Quite a lot of stuff around today, but I will start with this little slide show. It includes a Larinioides cornutus, curled up on a nettle leaf; amongst the other spiders I found today were tons of these half-grown nursery web spiders Pisaura mirabilis. The young ones have a bit of a habit of scrunching their long legs up into uncomfortable-looking poses, but they still move rapidly enough if you get too close. The little wolf spiders are similar, in that they bask in full open sunshine, but if you get too close, they clear off with impressive rapidity. Wolf spiders do not spin webs to catch prey; they are ground hunters, and therefore remarkably quick
There are also hundreds of these dock bugs around at the moment, seen here inhabiting nettles and – er – dock. They are a kind of squash bug.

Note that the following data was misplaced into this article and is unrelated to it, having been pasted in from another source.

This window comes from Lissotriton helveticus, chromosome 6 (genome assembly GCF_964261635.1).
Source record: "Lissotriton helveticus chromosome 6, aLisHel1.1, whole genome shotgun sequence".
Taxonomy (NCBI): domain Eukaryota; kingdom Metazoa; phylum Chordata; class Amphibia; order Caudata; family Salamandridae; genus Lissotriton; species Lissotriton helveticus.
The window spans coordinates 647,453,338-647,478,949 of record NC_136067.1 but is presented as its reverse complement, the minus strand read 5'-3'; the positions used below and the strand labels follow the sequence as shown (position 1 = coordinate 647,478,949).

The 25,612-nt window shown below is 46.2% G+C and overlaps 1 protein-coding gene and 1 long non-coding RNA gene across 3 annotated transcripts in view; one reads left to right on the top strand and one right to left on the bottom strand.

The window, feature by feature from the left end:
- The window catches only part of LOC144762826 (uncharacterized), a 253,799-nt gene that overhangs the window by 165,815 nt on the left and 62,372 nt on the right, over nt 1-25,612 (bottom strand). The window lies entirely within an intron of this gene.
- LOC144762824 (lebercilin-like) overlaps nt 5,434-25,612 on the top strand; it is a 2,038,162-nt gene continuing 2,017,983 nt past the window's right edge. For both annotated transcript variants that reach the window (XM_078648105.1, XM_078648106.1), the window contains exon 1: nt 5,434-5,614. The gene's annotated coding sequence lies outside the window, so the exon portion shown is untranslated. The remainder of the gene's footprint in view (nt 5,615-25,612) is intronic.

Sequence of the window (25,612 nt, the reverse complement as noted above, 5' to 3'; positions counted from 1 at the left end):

Which brings us on to ladybirds. I usually rack up several species every year, so we might as well start – here we have the 24-spot, quite a small species, but unfortunately this one was strolling along quite fast, hence the blurry photo.
Below, we have the classic 7-spot.
And then finally, we have this tiny, 2-3 mm beetle, that was moving even faster than the 24-spot and is correspondingly even more blurred. I don’t know if this qualifies as a ladybird; I’m hoping the Ladybird Survey will be able to shed some light on it.
Many thanks for this note from Dr. Helen Roy at the Ladybird Survey, 15/06/2018:
From: ladybird-survey [mailto:email@example.com]
Sent: 15 June 2018 08:53
To: Graeme Stroud; ladybird-survey
Subject: RE: Another Tiny Ladybird
Stunning – this is a species of Rhyzobius – I suspect chrysomeloides (but could be litura) from the dark markings but you need to look at the underside to check the “prosternal keel” – do you still have the specimen? It is a ladybird.
Thank you so much - Helen
Excellent! So 3 species in one day then!